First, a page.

The Camerascope Lab
In this lab, you will create a simple, inexpensive microscope with your cameraphone or tablet. Materials and instructions for the lab are provided in a kit, which you can purchase here. Once you create your microscope, you will explore the microscopic world, including visualizing fruit flies, plant guard cells, onion skin cells and even your own cells.
Curated Camerascope Gallery (forthcoming)
Introduction to Microscopy
While the origins are uncertain, by 1644 primitive versions of the optical microscope were used to visualize the microscopic world. Over the next several decades, the precision of microscopy improved vastly and began to have a huge impact on our understanding of the natural world. While not the first publication to illustrate this new knowledge, Robert Hooke’s book Micrographia (1665) had a huge impact on the scientific community, due to his impressive illustrations showing immaculate detail of tiny insects, such as the flea (Fig. 1) and ant. Perhaps the biggest breakthrough resulting from early investigations using the microscope was the discovery of microorganisms first reported by Antonie van Leeuwenhoek in 1676. He called these cells animalcules, Latin for “little animals.” Prior to this, the presence of single-celled organisms was completely unknown and his work was met with great skepticism. His first discoveries were of relatively large microorganisms we now call protists, large unicellular organisms with a nucleus. Van Leeuwenhoek never stopped perfecting his microscope. In 1676 he was the first person to identify and describe a bacterium, the smallest of microorganisms.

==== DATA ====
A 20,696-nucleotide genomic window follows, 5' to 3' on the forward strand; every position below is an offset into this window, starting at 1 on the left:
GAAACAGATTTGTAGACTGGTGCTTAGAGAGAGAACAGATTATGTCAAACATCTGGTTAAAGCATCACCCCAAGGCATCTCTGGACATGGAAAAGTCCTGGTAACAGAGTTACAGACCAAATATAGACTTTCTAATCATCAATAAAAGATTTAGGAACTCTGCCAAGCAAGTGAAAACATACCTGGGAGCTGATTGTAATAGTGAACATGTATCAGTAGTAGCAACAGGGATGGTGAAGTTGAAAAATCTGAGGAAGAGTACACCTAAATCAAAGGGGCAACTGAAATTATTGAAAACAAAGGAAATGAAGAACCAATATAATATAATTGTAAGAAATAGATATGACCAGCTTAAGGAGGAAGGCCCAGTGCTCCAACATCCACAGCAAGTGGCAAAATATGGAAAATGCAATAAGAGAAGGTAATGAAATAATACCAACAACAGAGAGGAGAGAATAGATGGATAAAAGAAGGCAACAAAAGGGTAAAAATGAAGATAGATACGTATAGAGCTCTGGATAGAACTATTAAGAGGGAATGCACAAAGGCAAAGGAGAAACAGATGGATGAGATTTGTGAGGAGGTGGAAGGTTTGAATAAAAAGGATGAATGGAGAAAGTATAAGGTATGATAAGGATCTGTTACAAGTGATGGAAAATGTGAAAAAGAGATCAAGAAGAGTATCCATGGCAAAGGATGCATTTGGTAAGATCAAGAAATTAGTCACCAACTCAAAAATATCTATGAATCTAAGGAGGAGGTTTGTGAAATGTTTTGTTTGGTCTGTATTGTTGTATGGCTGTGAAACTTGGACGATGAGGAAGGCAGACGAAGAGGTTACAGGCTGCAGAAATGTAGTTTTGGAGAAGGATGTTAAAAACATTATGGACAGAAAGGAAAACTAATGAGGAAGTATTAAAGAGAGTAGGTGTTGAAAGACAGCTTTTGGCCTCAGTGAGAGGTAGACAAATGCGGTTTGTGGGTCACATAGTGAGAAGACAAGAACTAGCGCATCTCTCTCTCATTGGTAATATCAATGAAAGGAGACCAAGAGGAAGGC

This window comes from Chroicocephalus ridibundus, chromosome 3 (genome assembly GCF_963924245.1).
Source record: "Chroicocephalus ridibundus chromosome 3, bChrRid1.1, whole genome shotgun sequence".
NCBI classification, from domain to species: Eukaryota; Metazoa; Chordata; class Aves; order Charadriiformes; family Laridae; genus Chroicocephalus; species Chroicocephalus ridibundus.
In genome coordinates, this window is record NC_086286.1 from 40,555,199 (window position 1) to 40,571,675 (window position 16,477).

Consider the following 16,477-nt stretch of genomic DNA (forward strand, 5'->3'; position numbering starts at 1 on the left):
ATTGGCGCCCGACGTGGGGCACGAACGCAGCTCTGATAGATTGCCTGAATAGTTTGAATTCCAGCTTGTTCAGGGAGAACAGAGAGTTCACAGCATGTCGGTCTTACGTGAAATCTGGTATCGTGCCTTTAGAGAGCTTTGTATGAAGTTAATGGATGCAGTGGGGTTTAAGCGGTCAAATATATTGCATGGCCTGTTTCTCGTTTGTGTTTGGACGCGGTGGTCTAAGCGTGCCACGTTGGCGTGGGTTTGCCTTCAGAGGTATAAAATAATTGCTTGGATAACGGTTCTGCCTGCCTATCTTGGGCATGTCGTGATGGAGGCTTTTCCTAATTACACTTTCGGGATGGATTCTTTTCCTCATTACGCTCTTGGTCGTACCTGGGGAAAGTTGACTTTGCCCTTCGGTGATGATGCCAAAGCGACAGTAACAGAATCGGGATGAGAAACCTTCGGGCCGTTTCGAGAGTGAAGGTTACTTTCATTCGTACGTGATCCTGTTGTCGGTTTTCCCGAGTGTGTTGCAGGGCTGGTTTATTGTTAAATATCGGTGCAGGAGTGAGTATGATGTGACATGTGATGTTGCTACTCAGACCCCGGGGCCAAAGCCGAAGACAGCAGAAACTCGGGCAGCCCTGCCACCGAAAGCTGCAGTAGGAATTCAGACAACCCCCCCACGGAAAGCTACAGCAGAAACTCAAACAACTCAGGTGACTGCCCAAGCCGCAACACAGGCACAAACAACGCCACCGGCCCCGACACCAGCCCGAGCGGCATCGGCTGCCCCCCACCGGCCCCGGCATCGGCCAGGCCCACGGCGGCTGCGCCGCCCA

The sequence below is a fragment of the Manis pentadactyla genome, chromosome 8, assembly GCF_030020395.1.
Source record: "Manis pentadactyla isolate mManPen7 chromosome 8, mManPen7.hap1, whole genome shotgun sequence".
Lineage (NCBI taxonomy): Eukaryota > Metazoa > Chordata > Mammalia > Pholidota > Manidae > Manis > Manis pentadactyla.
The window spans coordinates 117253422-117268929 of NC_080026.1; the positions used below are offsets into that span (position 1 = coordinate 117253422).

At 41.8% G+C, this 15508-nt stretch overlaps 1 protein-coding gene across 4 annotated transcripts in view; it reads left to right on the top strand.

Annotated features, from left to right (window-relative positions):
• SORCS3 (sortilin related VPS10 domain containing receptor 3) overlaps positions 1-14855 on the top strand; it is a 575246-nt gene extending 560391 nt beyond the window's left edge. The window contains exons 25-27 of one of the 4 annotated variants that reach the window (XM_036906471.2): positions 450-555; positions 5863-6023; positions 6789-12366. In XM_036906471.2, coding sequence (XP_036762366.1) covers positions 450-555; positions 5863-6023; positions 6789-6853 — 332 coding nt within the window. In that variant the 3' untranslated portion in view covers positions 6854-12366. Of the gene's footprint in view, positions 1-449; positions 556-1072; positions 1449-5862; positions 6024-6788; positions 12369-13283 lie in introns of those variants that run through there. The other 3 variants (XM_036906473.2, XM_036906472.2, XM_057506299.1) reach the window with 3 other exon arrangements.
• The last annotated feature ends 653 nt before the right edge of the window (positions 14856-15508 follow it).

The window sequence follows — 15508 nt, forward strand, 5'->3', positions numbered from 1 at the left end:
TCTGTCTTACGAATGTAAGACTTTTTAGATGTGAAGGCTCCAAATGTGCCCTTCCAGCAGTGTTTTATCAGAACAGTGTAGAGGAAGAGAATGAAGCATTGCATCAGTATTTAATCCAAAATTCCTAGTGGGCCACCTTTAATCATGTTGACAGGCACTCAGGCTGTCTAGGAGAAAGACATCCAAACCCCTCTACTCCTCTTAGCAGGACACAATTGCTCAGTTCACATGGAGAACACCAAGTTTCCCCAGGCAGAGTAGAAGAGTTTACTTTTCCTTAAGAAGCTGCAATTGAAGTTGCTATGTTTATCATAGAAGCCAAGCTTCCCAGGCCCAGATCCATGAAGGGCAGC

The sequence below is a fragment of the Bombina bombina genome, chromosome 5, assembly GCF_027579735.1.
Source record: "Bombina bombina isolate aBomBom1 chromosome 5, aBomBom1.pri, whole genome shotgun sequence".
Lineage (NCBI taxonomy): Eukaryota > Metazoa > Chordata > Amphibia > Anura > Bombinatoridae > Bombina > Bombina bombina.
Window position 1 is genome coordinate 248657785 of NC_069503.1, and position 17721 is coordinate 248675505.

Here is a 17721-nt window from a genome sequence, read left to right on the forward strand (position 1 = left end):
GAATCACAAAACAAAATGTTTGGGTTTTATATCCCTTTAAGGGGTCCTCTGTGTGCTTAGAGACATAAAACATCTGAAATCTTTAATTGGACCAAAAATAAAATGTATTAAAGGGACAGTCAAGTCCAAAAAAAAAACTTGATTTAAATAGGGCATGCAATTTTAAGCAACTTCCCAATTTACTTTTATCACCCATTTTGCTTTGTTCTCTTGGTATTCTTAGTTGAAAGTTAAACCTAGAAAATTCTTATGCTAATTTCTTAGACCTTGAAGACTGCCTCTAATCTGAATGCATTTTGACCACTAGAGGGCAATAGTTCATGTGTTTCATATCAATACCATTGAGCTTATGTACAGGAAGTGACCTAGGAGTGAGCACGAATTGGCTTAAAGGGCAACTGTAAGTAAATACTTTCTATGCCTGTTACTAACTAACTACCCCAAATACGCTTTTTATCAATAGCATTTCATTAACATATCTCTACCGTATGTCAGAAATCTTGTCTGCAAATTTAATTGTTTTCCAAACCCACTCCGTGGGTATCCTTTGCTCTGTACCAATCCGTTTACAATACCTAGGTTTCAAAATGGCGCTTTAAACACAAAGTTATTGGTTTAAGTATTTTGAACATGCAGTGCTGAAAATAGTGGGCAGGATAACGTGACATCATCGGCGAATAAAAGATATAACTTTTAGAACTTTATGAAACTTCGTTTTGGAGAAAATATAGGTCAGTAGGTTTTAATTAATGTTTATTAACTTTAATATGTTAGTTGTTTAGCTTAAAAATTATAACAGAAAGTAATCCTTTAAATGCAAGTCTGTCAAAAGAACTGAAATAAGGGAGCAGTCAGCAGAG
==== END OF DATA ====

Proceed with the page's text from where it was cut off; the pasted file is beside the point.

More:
Today, the most common lab apparatus in a biologist’s tool kit is a compound optical microscope (Fig. 2), which uses several mirrors and a variety of lenses to focus a light source on to the specimen, providing magnification up to a thousand times greater than human vision. A typical compound microscope is cost prohibitive for an online microscopy lab. In this lab, you will construct a simple microscope and utilize your smartphone or tablet to visualize specimens up to one hundred times the power of the human eye.
A simple microscope
A simple microscope uses a single lens to enlarge an object, through angular magnification. A common example is a magnifying glass, which provides the viewer with an enlarged virtual image of a specimen. While compound microscopes are common part of a laboratory toolkit, the advances in optical photography of smartphones and tablets allow curious minds to explore the microscopic world inexpensively and with impressive results.
Lab 1: Making the camerascope
For this lab, you will construct a simple microscope using a single lens (usually found in laser pointers), a bobby pin and a cameraphone or tablet.
The Collimating lens
A collimating lens (Fig. 3) aligns incoming light into parallel rays. It magnifies objects by focusing parallel light rays from a singular focus point, producing an enhanced virtual image. One disadvantage of simple microscopes (those that only use a single lens) is the focal point of the specimen is limited. When you look at your specimens under the camerascope, you will notice the center of the image is sharply focused, whereas the edges of the image are blurry. The typical laboratory utilizes a compound optical microscopes, which minimizes edge blur by synchronizing mirrors and multiple lens, which makes them significantly more expensive.
Once you create your microscope. Turn on your phone and access the camera application. You’ll notice it is blurry.